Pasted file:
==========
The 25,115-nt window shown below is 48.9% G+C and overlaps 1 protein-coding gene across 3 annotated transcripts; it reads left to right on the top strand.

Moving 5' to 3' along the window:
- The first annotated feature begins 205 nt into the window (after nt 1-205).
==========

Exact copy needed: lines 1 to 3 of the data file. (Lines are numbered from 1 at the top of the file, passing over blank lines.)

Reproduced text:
The 25,115-nt window shown below is 48.9% G+C and overlaps 1 protein-coding gene across 3 annotated transcripts; it reads left to right on the top strand.

Moving 5' to 3' along the window:
- The first annotated feature begins 205 nt into the window (after nt 1-205).